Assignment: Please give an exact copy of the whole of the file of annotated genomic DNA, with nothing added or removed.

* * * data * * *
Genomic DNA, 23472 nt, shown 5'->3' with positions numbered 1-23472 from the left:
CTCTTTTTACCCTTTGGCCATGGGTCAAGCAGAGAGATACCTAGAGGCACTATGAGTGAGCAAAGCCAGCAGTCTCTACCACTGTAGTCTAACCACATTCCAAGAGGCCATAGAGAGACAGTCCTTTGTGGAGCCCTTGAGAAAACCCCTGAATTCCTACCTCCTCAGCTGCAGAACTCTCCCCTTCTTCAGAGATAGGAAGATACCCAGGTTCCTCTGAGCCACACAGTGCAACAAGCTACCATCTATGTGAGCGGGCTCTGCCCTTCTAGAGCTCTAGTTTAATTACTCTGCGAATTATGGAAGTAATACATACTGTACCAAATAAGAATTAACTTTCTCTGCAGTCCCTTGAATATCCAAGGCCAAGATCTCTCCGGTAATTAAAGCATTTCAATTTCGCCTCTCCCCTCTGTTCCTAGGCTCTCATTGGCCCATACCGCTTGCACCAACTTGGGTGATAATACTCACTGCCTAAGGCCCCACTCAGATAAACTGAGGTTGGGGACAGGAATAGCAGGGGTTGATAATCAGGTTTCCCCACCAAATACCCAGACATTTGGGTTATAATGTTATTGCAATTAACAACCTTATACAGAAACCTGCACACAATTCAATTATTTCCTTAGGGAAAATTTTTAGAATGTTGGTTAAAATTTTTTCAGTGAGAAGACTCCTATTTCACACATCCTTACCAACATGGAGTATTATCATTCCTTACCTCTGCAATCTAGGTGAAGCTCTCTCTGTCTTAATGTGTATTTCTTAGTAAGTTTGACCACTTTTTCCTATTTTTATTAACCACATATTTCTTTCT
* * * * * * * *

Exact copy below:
Genomic DNA, 23472 nt, shown 5'->3' with positions numbered 1-23472 from the left:
CTCTTTTTACCCTTTGGCCATGGGTCAAGCAGAGAGATACCTAGAGGCACTATGAGTGAGCAAAGCCAGCAGTCTCTACCACTGTAGTCTAACCACATTCCAAGAGGCCATAGAGAGACAGTCCTTTGTGGAGCCCTTGAGAAAACCCCTGAATTCCTACCTCCTCAGCTGCAGAACTCTCCCCTTCTTCAGAGATAGGAAGATACCCAGGTTCCTCTGAGCCACACAGTGCAACAAGCTACCATCTATGTGAGCGGGCTCTGCCCTTCTAGAGCTCTAGTTTAATTACTCTGCGAATTATGGAAGTAATACATACTGTACCAAATAAGAATTAACTTTCTCTGCAGTCCCTTGAATATCCAAGGCCAAGATCTCTCCGGTAATTAAAGCATTTCAATTTCGCCTCTCCCCTCTGTTCCTAGGCTCTCATTGGCCCATACCGCTTGCACCAACTTGGGTGATAATACTCACTGCCTAAGGCCCCACTCAGATAAACTGAGGTTGGGGACAGGAATAGCAGGGGTTGATAATCAGGTTTCCCCACCAAATACCCAGACATTTGGGTTATAATGTTATTGCAATTAACAACCTTATACAGAAACCTGCACACAATTCAATTATTTCCTTAGGGAAAATTTTTAGAATGTTGGTTAAAATTTTTTCAGTGAGAAGACTCCTATTTCACACATCCTTACCAACATGGAGTATTATCATTCCTTACCTCTGCAATCTAGGTGAAGCTCTCTCTGTCTTAATGTGTATTTCTTAGTAAGTTTGACCACTTTTTCCTATTTTTATTAACCACATATTTCTTTCT